According to the rights group, authorities failed to bring to justice those suspected of being responsible for cracking down on protests in October.
Amnesty International on Thursday accused the Nigerian government of trying to cover up the murder of a dozen citizens during peaceful protests in Lagos last October.
Youth-led protests in Nigeria began against police abuse, quickly turning into broader calls for reform.
But they ended weeks later when security forces fired at protesters in Lagos – killing at least 12 people, according to the rights group.
During a judicial panel, the military denied using live ammunition, but the government promised to disband the much-hated police unit, the Special Anti-Robbery Squad (SARS), which had been the main target of the protests against brutality.
“The Nigerian authorities failed to bring to justice those suspected of being responsible for the brutal crackdown by security forces against peaceful #EndSARS protesters at the Lekki and Alausa toll booths in Lagos in October 2020 and brazenly attempted cover up the violence, ”Amnesty said. .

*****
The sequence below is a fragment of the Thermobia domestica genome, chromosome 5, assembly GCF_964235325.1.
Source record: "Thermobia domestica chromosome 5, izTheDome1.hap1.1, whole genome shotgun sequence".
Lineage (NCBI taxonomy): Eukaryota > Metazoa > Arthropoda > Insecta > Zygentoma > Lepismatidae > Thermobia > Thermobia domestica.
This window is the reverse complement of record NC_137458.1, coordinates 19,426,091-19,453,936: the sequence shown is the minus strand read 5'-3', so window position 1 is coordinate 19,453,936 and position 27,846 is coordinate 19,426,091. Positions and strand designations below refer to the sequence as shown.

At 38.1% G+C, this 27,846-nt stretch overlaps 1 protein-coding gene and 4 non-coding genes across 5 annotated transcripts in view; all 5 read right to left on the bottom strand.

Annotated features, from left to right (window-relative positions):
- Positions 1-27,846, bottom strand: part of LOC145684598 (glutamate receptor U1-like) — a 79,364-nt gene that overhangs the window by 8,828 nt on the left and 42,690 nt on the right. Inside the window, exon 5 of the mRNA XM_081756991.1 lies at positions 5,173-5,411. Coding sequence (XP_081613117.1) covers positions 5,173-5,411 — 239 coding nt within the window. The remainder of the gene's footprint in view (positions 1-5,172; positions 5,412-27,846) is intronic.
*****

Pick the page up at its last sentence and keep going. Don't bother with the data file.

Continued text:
“Since the assault by security forces, which killed at least 12 people, Nigerian authorities have targeted supporters of protests against police brutality by the dissolved SARS,” said Amnesty Country Director Osai Ojigho , in a statement published on the occasion of the hundredth day of the shooting.
She said some of the movement’s supporters have seen their bank accounts frozen.
The London-based rights organization has challenged the Nigerian government to suspend those charged, under investigation, and to ensure victims’ access to justice.
In November, the Lagos state government set up a commission of inquiry to investigate the bloodshed and broader allegations of abuse of SARS, with testimonies from the military that presented videos to back up his claims.
The government promised a series of reforms in response to the protests and dissolved SARS, replacing it with Special Weapons and Tactics (SWAT) forces.
Nigeria, where the median age is 18, is a powder keg of deep economic and social grievances, and the protests have snowballed from anger at police violence to broader demands.